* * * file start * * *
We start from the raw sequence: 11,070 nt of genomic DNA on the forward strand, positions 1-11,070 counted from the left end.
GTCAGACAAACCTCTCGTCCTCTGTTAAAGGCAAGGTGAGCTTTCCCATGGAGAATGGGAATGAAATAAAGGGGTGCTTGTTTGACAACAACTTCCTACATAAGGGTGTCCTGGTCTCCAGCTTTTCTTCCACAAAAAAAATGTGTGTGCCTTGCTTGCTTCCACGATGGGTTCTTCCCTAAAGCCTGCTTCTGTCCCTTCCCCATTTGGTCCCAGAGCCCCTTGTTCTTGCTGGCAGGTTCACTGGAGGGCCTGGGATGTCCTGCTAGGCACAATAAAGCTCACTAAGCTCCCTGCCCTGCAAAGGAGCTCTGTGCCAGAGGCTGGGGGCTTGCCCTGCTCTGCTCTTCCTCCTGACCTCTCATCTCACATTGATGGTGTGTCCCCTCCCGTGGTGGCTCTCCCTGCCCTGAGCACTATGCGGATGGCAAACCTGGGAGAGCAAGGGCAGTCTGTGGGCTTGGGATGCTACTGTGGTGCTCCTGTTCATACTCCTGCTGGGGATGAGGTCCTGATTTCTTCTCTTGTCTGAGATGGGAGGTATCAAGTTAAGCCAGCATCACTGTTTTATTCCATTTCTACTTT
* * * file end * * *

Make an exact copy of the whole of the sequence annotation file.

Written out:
We start from the raw sequence: 11,070 nt of genomic DNA on the forward strand, positions 1-11,070 counted from the left end.
GTCAGACAAACCTCTCGTCCTCTGTTAAAGGCAAGGTGAGCTTTCCCATGGAGAATGGGAATGAAATAAAGGGGTGCTTGTTTGACAACAACTTCCTACATAAGGGTGTCCTGGTCTCCAGCTTTTCTTCCACAAAAAAAATGTGTGTGCCTTGCTTGCTTCCACGATGGGTTCTTCCCTAAAGCCTGCTTCTGTCCCTTCCCCATTTGGTCCCAGAGCCCCTTGTTCTTGCTGGCAGGTTCACTGGAGGGCCTGGGATGTCCTGCTAGGCACAATAAAGCTCACTAAGCTCCCTGCCCTGCAAAGGAGCTCTGTGCCAGAGGCTGGGGGCTTGCCCTGCTCTGCTCTTCCTCCTGACCTCTCATCTCACATTGATGGTGTGTCCCCTCCCGTGGTGGCTCTCCCTGCCCTGAGCACTATGCGGATGGCAAACCTGGGAGAGCAAGGGCAGTCTGTGGGCTTGGGATGCTACTGTGGTGCTCCTGTTCATACTCCTGCTGGGGATGAGGTCCTGATTTCTTCTCTTGTCTGAGATGGGAGGTATCAAGTTAAGCCAGCATCACTGTTTTATTCCATTTCTACTTT